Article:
Finally, even if a natural person qualifies as a consumer, the consumer protec-tion based provisions for the trading of options and futures (Finanzter-mingeschäftsfähigkeit) do not constitute any further notification requirements. These provisions only apply for trading of futures and options. Although hedge funds may enter into derivative contracts, units of hedge funds themselves do not qualify as options or futures and therefore do not trigger these requirements.

IV. Public marketing by intermediaries

If third parties (intermediaries) – like financial commission agents or contract-ing and investment brokers – are involved in the marketing process, the German provisions for public distribution unfortunately do to not stipulate (i) who has to comply with the mandatory provisions for investor information and protection, nor (ii) towards whom the information requirements have to be fulfilled. Whether and to what extent the statutory stipulations and principles provide for sufficient an-swers, especially in view of an efficient investor protection regime, requires a separate reflection as to the different transactions.

1. Financial commission business

Certain intermediaries regularly offer and sell investment units on a commis-sion basis. Generally, such commission agentsconduct business in their own name on behalf of a third party (sec. 383 et seqq. of the German Commercial Code). A commission sale comprises of two trading transactions. First, the commission agent purchases the units from the selling party. Second, the commission agent sells these units to the investor. Both trading transactions might trigger the re-quirements of sec. 121 GIA (information, warning, in writing).

Regarding the transaction between the selling investment company and the commission agent, the information and warning requirements of sec. 121 (1) or (3) GIA do not have to be complied with, since they apply only for the purpose of the protection of investors. Commission agents as the purchasers of the units, how-ever, do not intend to invest in units on their own behalf and therefore do not qual-ify as an investor. In contrast, the commission agent selling and transferring units in turn to the investors has to comply with the statutory provisions requiring him to offer or hand out the selling documents and provide the standard warning text. Moreover, the contract between the commission agent and a natural person must be in writing. If the final purchaser also qualifies as a consumer, the provisions for distance selling (Fernabsatz) apply, requiring the commission agent to provide specific additional information to the investor. Conclusively, the investor protec-tion rules only have to be complied with in the relationship between the commis-sion agent and the investor, provided that they publicly market the hedge fund units.

2. Investment broking

Hedge fund units are also marketed and sold through investment brokers. Investment broking comprises of the purchase and sale of financial instruments or their documentation (sec. 1 (1a) sentence 2 no. 1 of the German Banking Act). Investment brokers marketing hedge fund units publicly have to comply with the investment law provisions and, if the purchaser qualifies as a consumer, with the provisions for distance selling (Fernabsatz). As a result, the investment company is exempt from the obligation to comply with these requirements towards both the investor and investment broker. In this case the statutory principles and rules do not raise any specific issues.

3. Contract broking

Hedge funds units may also be marketed and sold by contract brokers. Con-tract broking comprises of the purchase and sale of financial instruments in the name of and for the account of others (as their legal representative) (sec. 1 (1a) sentence 2 no. 2 of the German Banking Act). Following the German statutory provisions and general principles of representation (sec. 164 et seqq. of the Ger-man Civil Code) the contract broker – as the representative of the investors – is the person who has to be informed properly and is decisive as to whether the (intensi-fied) provisions for the purchase by natural persons apply. Furthermore, under the general principles of representation, only the sales contract between the seller of the investment units and the representative must be in writing if the buyer is a natural person.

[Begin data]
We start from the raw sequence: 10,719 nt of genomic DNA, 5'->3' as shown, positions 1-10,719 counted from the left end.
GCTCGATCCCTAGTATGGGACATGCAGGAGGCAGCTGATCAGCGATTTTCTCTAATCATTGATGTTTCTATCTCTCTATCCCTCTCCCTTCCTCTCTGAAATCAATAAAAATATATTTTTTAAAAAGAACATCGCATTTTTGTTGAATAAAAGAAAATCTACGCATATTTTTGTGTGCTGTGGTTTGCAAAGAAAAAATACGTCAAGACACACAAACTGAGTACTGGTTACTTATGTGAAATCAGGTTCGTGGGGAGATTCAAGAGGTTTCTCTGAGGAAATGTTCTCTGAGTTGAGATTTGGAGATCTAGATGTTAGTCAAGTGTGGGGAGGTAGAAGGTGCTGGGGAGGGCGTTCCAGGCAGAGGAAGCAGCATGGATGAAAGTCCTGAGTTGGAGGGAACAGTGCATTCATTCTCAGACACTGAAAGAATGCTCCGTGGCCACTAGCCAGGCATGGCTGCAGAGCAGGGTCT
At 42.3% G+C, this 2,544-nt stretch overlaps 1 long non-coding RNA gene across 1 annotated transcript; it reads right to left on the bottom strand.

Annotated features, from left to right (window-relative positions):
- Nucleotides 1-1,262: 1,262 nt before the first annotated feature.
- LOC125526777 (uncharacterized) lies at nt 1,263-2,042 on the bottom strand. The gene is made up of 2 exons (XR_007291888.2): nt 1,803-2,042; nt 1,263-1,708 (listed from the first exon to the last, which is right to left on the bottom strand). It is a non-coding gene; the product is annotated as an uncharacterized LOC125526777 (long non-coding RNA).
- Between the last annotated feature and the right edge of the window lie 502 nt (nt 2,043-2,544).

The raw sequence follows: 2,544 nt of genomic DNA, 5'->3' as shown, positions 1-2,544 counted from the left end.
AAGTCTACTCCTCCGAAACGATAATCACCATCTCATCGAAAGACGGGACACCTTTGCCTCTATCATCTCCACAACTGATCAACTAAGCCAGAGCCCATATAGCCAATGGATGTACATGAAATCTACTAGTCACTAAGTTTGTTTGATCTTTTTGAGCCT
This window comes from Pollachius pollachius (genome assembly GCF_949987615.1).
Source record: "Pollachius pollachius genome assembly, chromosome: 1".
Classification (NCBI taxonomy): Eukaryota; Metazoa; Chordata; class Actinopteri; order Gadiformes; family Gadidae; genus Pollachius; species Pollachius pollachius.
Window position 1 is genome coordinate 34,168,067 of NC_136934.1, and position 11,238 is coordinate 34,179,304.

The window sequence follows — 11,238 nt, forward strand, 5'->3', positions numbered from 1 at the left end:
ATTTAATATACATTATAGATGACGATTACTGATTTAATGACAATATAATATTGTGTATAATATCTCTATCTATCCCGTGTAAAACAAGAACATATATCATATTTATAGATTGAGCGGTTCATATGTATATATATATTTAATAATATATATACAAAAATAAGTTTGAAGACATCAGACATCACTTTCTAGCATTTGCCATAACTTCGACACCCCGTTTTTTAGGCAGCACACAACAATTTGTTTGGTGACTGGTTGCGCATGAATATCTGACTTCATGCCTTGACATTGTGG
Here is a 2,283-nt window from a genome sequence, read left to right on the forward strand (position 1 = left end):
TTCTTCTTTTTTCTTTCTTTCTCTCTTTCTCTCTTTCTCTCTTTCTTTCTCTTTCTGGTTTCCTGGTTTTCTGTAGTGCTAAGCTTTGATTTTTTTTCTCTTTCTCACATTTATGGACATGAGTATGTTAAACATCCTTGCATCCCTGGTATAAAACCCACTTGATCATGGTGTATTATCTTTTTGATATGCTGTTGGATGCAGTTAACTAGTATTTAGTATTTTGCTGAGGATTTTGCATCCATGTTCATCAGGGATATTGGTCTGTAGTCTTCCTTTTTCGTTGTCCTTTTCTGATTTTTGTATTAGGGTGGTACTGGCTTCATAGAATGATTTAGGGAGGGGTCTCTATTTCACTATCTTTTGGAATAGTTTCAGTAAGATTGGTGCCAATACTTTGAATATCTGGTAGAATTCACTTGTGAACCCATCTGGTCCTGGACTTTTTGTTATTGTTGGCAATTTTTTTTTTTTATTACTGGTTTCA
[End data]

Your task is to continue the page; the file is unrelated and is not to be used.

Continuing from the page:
However, these general principles conflict with an effective protection of the investor, if the contract broker does not care solely about the investor's financial interests, but (also) strives for the financial gain of the investment company and/or of himself, e. g. due to commission payments by the investment company. Hence, in such cases the statutory concept must be modified, i. e. the information and warning obligations must be incumbent on the contract broker. Moreover, in con-trast to the statutory contract, not only the purchase agreement signed by the agent and the selling party, but also the power of attorney provided by the investor to the contract broker has to be in writing in cases in which the purchaser is a natural person.

As a result, since the contract broker bears these obligations, the investment company as the selling party is exempt from the information and warning obliga-tions. The investment company must nonetheless ensure that the sales contract is made in writing if the investor qualifies as a natural person. Moreover, it is rec-ommended that the investment company verifies that the contract broker is prop-erly authorized by a power of representation which is also made in writing and which authorizes the contract buyer to buy the specific hedge funds in the name of and for the account of the investors. Otherwise, the sales contract might be invalid if the investor does not approve the transaction afterwards (see sec. 177 (1) of the German Civil Code).

4. Summary

The public marketing of hedge fund units in Germany requires a strict compli-ance with certain investor protection and information rules under the GIA and, if they are sold exclusively by way of distance selling to consumers, the provisions for distance selling as well. If intermediaries – particularly commission agents as well as investment and contract brokers – are involved in the marketing process, generally it is up to them and not to the investment companies to fulfill the manda-tory requirements. The general principles applicable to such intermediaries re-quire a modification in view of the efficient protection of investors.

For further information please contact Stefan Kugler, Partner, Reed Smith LLP on or Rene Lochmann, Associate, Reed Smith LLP, on or visit